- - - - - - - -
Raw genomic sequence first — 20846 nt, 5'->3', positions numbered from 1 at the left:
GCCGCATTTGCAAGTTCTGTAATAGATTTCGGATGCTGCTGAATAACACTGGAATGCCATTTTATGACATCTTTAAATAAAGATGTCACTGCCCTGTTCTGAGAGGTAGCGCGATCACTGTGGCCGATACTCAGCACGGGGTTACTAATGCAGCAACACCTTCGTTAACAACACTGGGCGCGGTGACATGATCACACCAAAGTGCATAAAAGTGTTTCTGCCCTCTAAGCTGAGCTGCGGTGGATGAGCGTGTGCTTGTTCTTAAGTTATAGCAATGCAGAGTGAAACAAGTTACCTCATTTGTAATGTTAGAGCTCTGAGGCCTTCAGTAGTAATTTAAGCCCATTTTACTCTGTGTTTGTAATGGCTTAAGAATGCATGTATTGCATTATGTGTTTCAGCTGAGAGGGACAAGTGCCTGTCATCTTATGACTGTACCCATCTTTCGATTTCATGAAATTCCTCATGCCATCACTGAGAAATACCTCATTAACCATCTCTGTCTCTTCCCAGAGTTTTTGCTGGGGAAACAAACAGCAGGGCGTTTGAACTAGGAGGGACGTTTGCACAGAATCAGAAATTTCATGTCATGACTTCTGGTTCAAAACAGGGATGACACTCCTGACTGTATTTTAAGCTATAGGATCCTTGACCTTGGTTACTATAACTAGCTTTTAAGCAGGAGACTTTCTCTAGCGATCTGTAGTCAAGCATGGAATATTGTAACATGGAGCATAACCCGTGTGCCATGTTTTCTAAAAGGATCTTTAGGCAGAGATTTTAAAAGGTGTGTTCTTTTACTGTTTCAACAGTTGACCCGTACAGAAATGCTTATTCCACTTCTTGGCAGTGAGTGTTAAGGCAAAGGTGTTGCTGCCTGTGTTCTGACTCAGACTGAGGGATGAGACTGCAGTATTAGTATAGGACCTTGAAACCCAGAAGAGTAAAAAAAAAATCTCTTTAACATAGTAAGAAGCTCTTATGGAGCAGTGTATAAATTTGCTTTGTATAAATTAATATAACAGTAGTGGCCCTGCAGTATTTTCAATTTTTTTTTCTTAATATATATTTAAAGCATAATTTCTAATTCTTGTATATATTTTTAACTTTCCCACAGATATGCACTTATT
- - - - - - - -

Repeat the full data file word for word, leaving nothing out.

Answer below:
Raw genomic sequence first — 20846 nt, 5'->3', positions numbered from 1 at the left:
GCCGCATTTGCAAGTTCTGTAATAGATTTCGGATGCTGCTGAATAACACTGGAATGCCATTTTATGACATCTTTAAATAAAGATGTCACTGCCCTGTTCTGAGAGGTAGCGCGATCACTGTGGCCGATACTCAGCACGGGGTTACTAATGCAGCAACACCTTCGTTAACAACACTGGGCGCGGTGACATGATCACACCAAAGTGCATAAAAGTGTTTCTGCCCTCTAAGCTGAGCTGCGGTGGATGAGCGTGTGCTTGTTCTTAAGTTATAGCAATGCAGAGTGAAACAAGTTACCTCATTTGTAATGTTAGAGCTCTGAGGCCTTCAGTAGTAATTTAAGCCCATTTTACTCTGTGTTTGTAATGGCTTAAGAATGCATGTATTGCATTATGTGTTTCAGCTGAGAGGGACAAGTGCCTGTCATCTTATGACTGTACCCATCTTTCGATTTCATGAAATTCCTCATGCCATCACTGAGAAATACCTCATTAACCATCTCTGTCTCTTCCCAGAGTTTTTGCTGGGGAAACAAACAGCAGGGCGTTTGAACTAGGAGGGACGTTTGCACAGAATCAGAAATTTCATGTCATGACTTCTGGTTCAAAACAGGGATGACACTCCTGACTGTATTTTAAGCTATAGGATCCTTGACCTTGGTTACTATAACTAGCTTTTAAGCAGGAGACTTTCTCTAGCGATCTGTAGTCAAGCATGGAATATTGTAACATGGAGCATAACCCGTGTGCCATGTTTTCTAAAAGGATCTTTAGGCAGAGATTTTAAAAGGTGTGTTCTTTTACTGTTTCAACAGTTGACCCGTACAGAAATGCTTATTCCACTTCTTGGCAGTGAGTGTTAAGGCAAAGGTGTTGCTGCCTGTGTTCTGACTCAGACTGAGGGATGAGACTGCAGTATTAGTATAGGACCTTGAAACCCAGAAGAGTAAAAAAAAAATCTCTTTAACATAGTAAGAAGCTCTTATGGAGCAGTGTATAAATTTGCTTTGTATAAATTAATATAACAGTAGTGGCCCTGCAGTATTTTCAATTTTTTTTTCTTAATATATATTTAAAGCATAATTTCTAATTCTTGTATATATTTTTAACTTTCCCACAGATATGCACTTATT